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You may have noticed an increase in media coverage around snowpack, drought, water supplies and generally extremely dry conditions, so I wanted to reach out with some information and an update from Denver Water.
While the bulk of the winter is still ahead of us, including Colorado’s snowiest months of March and April, we wanted to let you know what we’re doing to prepare, in case we don’t get the snow we need in the mountains. Our experts monitor a variety of factors, including precipitation, snowpack, stream flow, soil moisture, long-range forecasts, reservoir levels and water use to help us plan ahead. Denver Water also depends on its Water Shortage Response Implementation Plan to help guide our decision-making in the face of drought.
If conditions don’t improve, one possible step would be for staff to recommend our board adopt a “Drought Watch” in March. A drought watch is mostly a voluntary effort designed to raise awareness that water supplies are below average, conditions are dry and/or continued dry weather could lead to mandatory water use restrictions (beyond our annual watering rules). During a drought watch, Denver Water would increase our encouragement of efficient water use and provide suggestions for further reducing water use to help our water supplies last.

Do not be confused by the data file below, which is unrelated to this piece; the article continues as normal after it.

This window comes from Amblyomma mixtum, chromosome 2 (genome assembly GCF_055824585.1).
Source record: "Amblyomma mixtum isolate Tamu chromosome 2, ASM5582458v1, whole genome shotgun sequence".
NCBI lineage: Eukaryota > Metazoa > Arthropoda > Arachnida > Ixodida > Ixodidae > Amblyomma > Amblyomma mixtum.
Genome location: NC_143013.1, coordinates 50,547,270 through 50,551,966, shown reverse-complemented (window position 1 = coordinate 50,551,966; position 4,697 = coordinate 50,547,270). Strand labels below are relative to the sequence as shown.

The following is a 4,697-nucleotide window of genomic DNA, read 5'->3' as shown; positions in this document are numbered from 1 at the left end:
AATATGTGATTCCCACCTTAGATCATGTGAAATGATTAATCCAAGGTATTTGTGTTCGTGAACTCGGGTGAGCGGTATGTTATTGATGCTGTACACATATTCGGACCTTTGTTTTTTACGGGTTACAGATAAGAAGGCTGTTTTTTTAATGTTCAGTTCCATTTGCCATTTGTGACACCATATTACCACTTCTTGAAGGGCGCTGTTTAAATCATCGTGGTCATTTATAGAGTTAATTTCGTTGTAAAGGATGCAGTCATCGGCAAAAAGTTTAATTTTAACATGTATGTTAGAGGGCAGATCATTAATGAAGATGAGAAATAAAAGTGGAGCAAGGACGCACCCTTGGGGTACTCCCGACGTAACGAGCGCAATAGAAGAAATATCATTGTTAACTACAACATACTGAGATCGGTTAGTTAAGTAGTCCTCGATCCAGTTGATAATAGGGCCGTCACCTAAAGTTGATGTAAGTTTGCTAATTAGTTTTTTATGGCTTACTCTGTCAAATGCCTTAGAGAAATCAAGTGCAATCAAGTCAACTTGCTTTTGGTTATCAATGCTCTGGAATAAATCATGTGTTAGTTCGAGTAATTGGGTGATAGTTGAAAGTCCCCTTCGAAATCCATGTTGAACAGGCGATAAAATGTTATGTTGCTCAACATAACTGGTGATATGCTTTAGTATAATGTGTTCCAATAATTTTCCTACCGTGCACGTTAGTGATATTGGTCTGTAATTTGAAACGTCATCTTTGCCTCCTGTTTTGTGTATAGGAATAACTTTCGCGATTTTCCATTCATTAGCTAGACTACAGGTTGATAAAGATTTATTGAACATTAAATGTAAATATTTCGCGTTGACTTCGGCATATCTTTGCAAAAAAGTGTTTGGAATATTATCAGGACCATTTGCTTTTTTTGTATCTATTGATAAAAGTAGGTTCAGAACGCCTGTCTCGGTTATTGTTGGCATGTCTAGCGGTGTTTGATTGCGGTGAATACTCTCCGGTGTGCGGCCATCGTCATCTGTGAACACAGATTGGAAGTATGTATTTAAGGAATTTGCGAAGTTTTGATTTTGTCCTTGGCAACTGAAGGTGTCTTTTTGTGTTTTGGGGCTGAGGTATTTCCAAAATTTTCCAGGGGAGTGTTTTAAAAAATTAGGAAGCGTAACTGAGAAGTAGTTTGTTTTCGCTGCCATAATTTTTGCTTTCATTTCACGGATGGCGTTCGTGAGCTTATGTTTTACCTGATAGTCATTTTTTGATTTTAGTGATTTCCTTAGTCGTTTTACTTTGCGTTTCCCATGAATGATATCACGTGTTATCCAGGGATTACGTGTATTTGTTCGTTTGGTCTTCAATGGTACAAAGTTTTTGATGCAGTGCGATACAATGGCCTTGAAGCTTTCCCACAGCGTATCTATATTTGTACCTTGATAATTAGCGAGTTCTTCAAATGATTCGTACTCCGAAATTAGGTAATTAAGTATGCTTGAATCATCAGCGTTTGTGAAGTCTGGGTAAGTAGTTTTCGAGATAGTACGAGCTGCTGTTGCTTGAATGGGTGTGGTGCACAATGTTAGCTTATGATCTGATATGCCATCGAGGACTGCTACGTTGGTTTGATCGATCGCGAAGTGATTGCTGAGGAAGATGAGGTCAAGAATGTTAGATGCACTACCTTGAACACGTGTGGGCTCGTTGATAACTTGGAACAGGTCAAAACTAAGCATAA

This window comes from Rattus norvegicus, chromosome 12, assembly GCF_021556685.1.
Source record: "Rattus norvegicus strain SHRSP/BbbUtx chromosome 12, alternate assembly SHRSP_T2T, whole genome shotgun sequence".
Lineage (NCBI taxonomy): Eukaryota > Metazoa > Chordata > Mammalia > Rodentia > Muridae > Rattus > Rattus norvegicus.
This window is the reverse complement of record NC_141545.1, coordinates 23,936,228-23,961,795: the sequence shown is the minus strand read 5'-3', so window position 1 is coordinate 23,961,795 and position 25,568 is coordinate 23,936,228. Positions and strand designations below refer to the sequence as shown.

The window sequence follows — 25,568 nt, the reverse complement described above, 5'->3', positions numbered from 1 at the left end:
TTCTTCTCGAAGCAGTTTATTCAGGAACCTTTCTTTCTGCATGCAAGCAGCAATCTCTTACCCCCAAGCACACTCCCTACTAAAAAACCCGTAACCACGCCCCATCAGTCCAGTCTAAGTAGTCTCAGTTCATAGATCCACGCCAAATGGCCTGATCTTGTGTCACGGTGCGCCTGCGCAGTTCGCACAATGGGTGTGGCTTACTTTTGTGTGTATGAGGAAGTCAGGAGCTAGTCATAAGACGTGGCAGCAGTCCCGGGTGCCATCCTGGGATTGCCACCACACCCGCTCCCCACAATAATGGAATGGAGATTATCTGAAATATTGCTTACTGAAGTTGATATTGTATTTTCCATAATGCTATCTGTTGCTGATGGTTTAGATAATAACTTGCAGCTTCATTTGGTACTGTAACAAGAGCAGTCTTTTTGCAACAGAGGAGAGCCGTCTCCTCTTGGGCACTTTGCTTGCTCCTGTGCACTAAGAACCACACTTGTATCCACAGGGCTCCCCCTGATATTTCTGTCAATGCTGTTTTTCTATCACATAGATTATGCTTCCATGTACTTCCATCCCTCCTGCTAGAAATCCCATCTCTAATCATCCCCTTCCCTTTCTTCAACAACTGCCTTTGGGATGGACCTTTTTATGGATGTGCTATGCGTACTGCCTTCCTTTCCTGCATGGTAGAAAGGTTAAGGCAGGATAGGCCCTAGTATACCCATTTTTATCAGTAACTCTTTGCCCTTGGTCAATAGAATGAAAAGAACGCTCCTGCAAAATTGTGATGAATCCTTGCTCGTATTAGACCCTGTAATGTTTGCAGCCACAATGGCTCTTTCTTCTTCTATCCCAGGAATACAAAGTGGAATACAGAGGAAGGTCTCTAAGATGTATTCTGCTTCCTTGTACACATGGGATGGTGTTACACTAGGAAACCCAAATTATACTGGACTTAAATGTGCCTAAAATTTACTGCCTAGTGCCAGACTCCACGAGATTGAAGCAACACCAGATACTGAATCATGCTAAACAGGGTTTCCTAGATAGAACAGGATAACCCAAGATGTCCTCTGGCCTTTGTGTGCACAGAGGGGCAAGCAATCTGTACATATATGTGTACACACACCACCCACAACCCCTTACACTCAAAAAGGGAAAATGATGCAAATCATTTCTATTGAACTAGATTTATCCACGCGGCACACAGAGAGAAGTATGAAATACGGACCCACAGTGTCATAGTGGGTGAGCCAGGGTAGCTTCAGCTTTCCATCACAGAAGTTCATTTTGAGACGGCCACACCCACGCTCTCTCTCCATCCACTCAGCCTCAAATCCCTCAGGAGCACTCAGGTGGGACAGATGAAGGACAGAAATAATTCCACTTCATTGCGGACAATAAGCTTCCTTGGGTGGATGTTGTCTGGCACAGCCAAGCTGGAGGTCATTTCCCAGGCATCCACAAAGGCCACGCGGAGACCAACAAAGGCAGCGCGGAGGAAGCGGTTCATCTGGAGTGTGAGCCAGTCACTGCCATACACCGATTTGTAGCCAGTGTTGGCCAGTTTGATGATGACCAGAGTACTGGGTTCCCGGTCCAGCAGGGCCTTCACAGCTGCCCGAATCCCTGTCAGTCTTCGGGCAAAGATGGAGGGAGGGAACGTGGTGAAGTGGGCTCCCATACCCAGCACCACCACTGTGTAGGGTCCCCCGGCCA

Our customers have done an amazing job to reduce water use over the years, and we ask them to remain vigilant this winter. It is still early in the season, and we’ve been here and recovered before, but we want to raise awareness that we could be headed into a prolonged drought.